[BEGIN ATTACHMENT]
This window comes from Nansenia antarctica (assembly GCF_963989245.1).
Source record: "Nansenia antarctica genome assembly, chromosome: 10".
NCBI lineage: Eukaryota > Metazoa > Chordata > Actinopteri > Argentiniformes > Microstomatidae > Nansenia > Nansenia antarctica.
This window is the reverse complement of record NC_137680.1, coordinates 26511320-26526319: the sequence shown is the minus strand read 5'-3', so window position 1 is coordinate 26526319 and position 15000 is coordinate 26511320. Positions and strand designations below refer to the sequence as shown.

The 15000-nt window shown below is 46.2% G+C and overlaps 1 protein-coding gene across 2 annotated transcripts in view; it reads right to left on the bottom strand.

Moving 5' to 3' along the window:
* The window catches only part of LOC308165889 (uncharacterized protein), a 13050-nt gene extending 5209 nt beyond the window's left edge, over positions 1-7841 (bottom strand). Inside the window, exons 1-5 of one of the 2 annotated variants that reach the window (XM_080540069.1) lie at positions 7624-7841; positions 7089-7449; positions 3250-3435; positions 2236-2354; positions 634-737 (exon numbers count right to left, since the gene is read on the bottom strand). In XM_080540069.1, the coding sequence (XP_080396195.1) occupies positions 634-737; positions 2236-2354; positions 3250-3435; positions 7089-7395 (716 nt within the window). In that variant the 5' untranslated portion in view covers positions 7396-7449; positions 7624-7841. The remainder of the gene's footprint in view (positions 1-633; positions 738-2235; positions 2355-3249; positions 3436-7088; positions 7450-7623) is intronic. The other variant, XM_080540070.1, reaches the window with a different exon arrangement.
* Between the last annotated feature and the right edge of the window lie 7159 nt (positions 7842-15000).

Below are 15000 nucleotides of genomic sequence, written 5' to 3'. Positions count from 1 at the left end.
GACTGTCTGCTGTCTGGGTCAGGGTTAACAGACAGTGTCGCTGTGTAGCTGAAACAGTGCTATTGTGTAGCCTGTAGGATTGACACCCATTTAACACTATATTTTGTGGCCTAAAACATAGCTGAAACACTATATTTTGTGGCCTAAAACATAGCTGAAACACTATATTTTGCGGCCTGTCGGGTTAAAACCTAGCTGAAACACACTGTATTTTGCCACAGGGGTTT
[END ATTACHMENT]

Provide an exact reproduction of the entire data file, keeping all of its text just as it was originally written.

This window comes from Nansenia antarctica (assembly GCF_963989245.1).
Source record: "Nansenia antarctica genome assembly, chromosome: 10".
NCBI lineage: Eukaryota > Metazoa > Chordata > Actinopteri > Argentiniformes > Microstomatidae > Nansenia > Nansenia antarctica.
This window is the reverse complement of record NC_137680.1, coordinates 26511320-26526319: the sequence shown is the minus strand read 5'-3', so window position 1 is coordinate 26526319 and position 15000 is coordinate 26511320. Positions and strand designations below refer to the sequence as shown.

The 15000-nt window shown below is 46.2% G+C and overlaps 1 protein-coding gene across 2 annotated transcripts in view; it reads right to left on the bottom strand.

Moving 5' to 3' along the window:
* The window catches only part of LOC308165889 (uncharacterized protein), a 13050-nt gene extending 5209 nt beyond the window's left edge, over positions 1-7841 (bottom strand). Inside the window, exons 1-5 of one of the 2 annotated variants that reach the window (XM_080540069.1) lie at positions 7624-7841; positions 7089-7449; positions 3250-3435; positions 2236-2354; positions 634-737 (exon numbers count right to left, since the gene is read on the bottom strand). In XM_080540069.1, the coding sequence (XP_080396195.1) occupies positions 634-737; positions 2236-2354; positions 3250-3435; positions 7089-7395 (716 nt within the window). In that variant the 5' untranslated portion in view covers positions 7396-7449; positions 7624-7841. The remainder of the gene's footprint in view (positions 1-633; positions 738-2235; positions 2355-3249; positions 3436-7088; positions 7450-7623) is intronic. The other variant, XM_080540070.1, reaches the window with a different exon arrangement.
* Between the last annotated feature and the right edge of the window lie 7159 nt (positions 7842-15000).

Below are 15000 nucleotides of genomic sequence, written 5' to 3'. Positions count from 1 at the left end.
GACTGTCTGCTGTCTGGGTCAGGGTTAACAGACAGTGTCGCTGTGTAGCTGAAACAGTGCTATTGTGTAGCCTGTAGGATTGACACCCATTTAACACTATATTTTGTGGCCTAAAACATAGCTGAAACACTATATTTTGTGGCCTAAAACATAGCTGAAACACTATATTTTGCGGCCTGTCGGGTTAAAACCTAGCTGAAACACACTGTATTTTGCCACAGGGGTTT